Marshalls boss Martyn Coffey has defended the company’s acquisition of Marley, after the construction and landscaping giant reported a sharp drop in its full-year profits amid investor concerns the deal was overpriced.
The chief executive told City A.M. that Marshalls would not have been able to take on the company last year unless it had paid the hefty £535m takeover fee – made up of cash, shares and debt in a three-way split.
He argued the deal will reap long-term dividends for the company, even if the economic downturn since the acquisition was confirmed last April made the fee seem increasingly large.
He said: “If you went in now, would you pay that price? You’d say ‘No’, but my answer would be ‘You wouldn’t get to buy it either’. From our point of view, the seller didn’t have to sell. It’s easy to say that now all prices are deflated, but in reality, they would have held on to it.”
Coffey was convinced Marley, which he has previously dubbed the “Marshalls of roofing”, would add significant value to his company, with the FTSE 250 firm describing the deal to investors as “transformational”.
“I think we’ve got a fantastic company. I don’t think we’d have got it if we hadn’t paid the price. We’ve got it and in the long term. I think it’ll turn out to be a fantastic investment,” he explained.
Marley specialises in the manufacturing of pitched roof systems for the construction market and makes almost half of its revenue from concrete roof tiles, plus a further 14 per cent from clay-roof tiles.
The price paid for the firm equates to 10.8 times its earnings before interest, tax, depreciation and amortisation of £49.5m last year.
Marshalls shares continue to tumble
Coffey’s comments follow Marshalls unveiling its full-year results, which exposed plunging profits at the stone and concrete manufacturer.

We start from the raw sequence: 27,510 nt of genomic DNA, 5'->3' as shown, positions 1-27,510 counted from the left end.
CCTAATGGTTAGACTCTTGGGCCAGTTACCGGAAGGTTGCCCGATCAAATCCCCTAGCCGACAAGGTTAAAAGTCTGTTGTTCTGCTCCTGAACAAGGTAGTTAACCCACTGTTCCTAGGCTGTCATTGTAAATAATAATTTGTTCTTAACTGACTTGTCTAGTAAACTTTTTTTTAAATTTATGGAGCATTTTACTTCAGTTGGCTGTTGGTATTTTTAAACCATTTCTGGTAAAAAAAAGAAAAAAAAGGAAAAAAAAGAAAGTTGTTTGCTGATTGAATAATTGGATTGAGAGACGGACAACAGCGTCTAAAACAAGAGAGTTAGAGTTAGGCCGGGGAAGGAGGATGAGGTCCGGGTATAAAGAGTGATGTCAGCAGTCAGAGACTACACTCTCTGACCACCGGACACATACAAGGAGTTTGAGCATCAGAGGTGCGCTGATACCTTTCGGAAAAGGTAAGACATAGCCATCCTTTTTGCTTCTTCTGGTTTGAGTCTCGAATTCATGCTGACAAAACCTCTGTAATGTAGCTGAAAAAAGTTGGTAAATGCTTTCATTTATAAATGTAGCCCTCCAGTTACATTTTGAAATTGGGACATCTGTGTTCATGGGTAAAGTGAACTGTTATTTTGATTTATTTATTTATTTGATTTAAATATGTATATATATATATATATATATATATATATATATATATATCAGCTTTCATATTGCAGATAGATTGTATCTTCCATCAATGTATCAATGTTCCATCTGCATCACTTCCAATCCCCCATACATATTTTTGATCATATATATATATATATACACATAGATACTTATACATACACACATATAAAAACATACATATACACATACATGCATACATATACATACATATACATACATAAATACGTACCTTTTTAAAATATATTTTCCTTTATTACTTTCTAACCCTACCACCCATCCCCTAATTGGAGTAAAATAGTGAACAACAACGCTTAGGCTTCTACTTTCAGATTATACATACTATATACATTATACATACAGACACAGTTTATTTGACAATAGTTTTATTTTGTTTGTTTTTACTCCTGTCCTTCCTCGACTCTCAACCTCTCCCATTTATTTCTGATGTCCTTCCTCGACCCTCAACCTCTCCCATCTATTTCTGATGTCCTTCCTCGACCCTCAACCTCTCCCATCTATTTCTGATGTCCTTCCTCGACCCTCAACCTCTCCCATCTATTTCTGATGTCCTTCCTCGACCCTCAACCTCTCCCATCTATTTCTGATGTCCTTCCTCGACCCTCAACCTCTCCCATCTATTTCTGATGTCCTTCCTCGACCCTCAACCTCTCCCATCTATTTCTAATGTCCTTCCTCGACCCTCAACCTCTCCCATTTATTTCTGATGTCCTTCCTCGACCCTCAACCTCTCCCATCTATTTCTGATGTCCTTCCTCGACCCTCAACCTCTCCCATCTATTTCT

It announced that while revenues had risen 22 per cent to £719.4m from £589.3m last year, profits had plummeted 46 per cent to £37.2m from £69.3m 12 months prior.
Marshalls hiked its dividend 9.1 per cent, with total take-home for shareholders rising from 14.3p to 15.6p per share.
However, shareholders have been hesitant to embrace Marshall’s expanded offering with the company’s market price dropping 58 per cent over the past 11 months from 678p per share to 284p per share.
Shares are down around two per cent in today’s trading on the London Stock Exchange following the results.
Commenting on the share price, Coffey said: “I don’t personally think that the reason our share price is where it is is because we bought Marley, I think it’s because of the market. The issue with Marley is I think the market hasn’t fully understood. We bought a fantastic company for the long term and it’s making a fantastic contribution and will continue to do so.”
Looking ahead to the rest of the year, he expected the company’s performance to improve as consumers became more confident in the second half of the year.
He said; “I think once preliminary inflation figures start dropping, then you’ll see a change. I think people still have the demand what they wanted to do, and if you take what happened in Covid, pent up demand doesn’t go away. It gets picked up and could come back quite quickly.”